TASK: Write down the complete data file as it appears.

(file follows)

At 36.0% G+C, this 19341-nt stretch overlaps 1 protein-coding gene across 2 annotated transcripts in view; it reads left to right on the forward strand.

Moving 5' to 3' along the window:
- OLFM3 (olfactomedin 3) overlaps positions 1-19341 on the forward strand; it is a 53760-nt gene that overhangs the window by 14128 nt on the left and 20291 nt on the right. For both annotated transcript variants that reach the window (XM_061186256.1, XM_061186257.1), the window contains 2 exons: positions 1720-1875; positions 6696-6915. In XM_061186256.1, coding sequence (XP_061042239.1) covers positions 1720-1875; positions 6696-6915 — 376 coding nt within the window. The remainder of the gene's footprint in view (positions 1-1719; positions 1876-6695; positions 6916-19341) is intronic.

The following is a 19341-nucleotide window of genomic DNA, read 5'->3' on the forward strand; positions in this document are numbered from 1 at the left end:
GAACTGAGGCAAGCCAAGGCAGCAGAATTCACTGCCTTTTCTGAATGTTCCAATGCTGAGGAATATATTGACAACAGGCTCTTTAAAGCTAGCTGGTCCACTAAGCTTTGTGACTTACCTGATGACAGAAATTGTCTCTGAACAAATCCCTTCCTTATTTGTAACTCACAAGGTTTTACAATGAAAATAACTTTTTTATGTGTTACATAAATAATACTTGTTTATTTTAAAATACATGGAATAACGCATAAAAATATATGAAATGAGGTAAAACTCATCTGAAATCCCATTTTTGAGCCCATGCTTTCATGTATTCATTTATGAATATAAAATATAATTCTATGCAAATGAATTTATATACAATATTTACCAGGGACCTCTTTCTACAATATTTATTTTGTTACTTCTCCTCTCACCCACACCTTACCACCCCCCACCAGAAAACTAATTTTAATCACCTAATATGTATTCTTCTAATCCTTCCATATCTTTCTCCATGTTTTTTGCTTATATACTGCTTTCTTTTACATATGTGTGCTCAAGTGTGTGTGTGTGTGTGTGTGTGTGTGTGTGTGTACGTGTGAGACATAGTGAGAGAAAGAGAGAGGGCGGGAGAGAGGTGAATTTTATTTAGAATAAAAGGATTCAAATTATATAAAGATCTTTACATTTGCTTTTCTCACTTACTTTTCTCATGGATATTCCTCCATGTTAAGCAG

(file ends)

At 36.0% G+C, this 19341-nt stretch overlaps 1 protein-coding gene across 2 annotated transcripts in view; it reads left to right on the forward strand.

Moving 5' to 3' along the window:
- OLFM3 (olfactomedin 3) overlaps positions 1-19341 on the forward strand; it is a 53760-nt gene that overhangs the window by 14128 nt on the left and 20291 nt on the right. For both annotated transcript variants that reach the window (XM_061186256.1, XM_061186257.1), the window contains 2 exons: positions 1720-1875; positions 6696-6915. In XM_061186256.1, coding sequence (XP_061042239.1) covers positions 1720-1875; positions 6696-6915 — 376 coding nt within the window. The remainder of the gene's footprint in view (positions 1-1719; positions 1876-6695; positions 6916-19341) is intronic.

The following is a 19341-nucleotide window of genomic DNA, read 5'->3' on the forward strand; positions in this document are numbered from 1 at the left end:
GAACTGAGGCAAGCCAAGGCAGCAGAATTCACTGCCTTTTCTGAATGTTCCAATGCTGAGGAATATATTGACAACAGGCTCTTTAAAGCTAGCTGGTCCACTAAGCTTTGTGACTTACCTGATGACAGAAATTGTCTCTGAACAAATCCCTTCCTTATTTGTAACTCACAAGGTTTTACAATGAAAATAACTTTTTTATGTGTTACATAAATAATACTTGTTTATTTTAAAATACATGGAATAACGCATAAAAATATATGAAATGAGGTAAAACTCATCTGAAATCCCATTTTTGAGCCCATGCTTTCATGTATTCATTTATGAATATAAAATATAATTCTATGCAAATGAATTTATATACAATATTTACCAGGGACCTCTTTCTACAATATTTATTTTGTTACTTCTCCTCTCACCCACACCTTACCACCCCCCACCAGAAAACTAATTTTAATCACCTAATATGTATTCTTCTAATCCTTCCATATCTTTCTCCATGTTTTTTGCTTATATACTGCTTTCTTTTACATATGTGTGCTCAAGTGTGTGTGTGTGTGTGTGTGTGTGTGTGTGTGTACGTGTGAGACATAGTGAGAGAAAGAGAGAGGGCGGGAGAGAGGTGAATTTTATTTAGAATAAAAGGATTCAAATTATATAAAGATCTTTACATTTGCTTTTCTCACTTACTTTTCTCATGGATATTCCTCCATGTTAAGCAG